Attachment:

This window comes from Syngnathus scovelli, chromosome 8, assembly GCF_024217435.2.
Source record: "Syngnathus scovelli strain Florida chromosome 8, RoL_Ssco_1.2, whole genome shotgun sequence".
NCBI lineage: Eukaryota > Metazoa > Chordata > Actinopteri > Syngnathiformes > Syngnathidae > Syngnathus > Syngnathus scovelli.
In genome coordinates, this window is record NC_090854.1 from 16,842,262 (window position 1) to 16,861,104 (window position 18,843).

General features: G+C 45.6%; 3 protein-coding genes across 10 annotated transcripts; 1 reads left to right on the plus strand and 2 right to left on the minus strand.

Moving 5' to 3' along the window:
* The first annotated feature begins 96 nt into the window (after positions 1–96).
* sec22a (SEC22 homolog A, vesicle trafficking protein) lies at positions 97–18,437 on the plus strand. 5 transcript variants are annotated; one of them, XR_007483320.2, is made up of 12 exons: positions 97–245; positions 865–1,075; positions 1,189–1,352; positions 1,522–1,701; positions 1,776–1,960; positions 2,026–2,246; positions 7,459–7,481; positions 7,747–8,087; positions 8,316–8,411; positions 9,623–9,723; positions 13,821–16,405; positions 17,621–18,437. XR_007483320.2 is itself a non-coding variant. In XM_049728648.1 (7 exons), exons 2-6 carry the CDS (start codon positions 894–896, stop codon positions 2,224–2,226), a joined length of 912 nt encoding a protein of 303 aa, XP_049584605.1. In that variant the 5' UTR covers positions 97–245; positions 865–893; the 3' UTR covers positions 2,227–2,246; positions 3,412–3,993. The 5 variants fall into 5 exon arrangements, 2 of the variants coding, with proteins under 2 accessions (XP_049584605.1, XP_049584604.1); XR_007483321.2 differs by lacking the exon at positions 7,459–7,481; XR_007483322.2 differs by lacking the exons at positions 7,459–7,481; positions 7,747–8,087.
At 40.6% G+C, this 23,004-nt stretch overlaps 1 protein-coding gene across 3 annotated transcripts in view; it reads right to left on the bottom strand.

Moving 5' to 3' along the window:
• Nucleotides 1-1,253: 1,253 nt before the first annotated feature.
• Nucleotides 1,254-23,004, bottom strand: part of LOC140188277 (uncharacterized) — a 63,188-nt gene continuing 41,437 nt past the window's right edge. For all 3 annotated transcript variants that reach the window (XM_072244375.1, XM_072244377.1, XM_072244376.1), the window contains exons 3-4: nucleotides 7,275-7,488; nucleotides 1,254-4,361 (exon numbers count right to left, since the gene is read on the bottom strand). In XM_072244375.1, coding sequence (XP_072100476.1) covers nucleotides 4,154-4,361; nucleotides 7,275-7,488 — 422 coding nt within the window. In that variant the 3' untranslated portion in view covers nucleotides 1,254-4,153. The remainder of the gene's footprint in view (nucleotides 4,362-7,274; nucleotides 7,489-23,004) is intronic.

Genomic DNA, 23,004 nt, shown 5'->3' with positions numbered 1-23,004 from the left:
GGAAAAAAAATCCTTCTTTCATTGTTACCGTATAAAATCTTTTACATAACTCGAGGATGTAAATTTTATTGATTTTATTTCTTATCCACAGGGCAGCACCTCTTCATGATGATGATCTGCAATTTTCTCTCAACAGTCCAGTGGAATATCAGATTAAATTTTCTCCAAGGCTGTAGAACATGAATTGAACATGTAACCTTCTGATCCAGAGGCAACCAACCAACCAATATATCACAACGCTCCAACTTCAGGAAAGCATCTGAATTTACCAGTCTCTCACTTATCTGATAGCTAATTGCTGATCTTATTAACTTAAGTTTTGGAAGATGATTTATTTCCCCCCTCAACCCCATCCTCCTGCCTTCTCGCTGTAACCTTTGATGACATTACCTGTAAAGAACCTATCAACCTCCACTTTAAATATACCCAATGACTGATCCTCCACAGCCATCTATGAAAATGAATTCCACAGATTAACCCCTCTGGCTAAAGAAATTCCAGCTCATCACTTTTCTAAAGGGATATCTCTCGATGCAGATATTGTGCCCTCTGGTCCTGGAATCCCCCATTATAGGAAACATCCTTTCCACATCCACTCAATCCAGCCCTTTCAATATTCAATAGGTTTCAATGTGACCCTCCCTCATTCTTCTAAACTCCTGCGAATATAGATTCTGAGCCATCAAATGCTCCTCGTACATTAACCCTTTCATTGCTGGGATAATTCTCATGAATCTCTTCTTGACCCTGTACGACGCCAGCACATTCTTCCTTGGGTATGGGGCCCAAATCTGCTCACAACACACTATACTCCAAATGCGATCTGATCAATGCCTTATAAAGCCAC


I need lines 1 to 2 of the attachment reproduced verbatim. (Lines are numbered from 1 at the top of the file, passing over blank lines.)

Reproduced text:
This window comes from Syngnathus scovelli, chromosome 8, assembly GCF_024217435.2.
Source record: "Syngnathus scovelli strain Florida chromosome 8, RoL_Ssco_1.2, whole genome shotgun sequence".